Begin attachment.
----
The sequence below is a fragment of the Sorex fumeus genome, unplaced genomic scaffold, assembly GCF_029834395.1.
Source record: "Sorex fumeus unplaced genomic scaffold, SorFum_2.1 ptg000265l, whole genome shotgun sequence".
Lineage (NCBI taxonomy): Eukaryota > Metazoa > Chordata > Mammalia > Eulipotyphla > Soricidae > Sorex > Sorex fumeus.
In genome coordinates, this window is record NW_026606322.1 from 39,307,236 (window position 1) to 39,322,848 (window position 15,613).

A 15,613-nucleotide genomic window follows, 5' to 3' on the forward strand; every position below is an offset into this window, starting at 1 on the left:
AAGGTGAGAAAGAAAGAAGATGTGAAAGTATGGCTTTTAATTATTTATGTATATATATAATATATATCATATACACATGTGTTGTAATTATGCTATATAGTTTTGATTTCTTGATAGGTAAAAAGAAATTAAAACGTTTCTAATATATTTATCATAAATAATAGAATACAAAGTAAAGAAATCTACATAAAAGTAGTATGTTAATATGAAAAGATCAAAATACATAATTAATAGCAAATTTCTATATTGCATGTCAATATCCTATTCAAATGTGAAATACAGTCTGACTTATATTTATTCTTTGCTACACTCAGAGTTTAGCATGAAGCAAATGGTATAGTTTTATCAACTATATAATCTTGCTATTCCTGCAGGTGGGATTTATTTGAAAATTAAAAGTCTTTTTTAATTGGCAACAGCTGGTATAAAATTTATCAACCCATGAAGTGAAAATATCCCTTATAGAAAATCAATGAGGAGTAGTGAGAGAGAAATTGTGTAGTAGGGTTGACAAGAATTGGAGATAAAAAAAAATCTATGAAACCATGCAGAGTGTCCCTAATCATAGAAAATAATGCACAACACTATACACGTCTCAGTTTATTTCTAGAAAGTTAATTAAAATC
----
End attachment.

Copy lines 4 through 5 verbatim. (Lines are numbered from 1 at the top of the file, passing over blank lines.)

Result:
In genome coordinates, this window is record NW_026606322.1 from 39,307,236 (window position 1) to 39,322,848 (window position 15,613).

A 15,613-nucleotide genomic window follows, 5' to 3' on the forward strand; every position below is an offset into this window, starting at 1 on the left: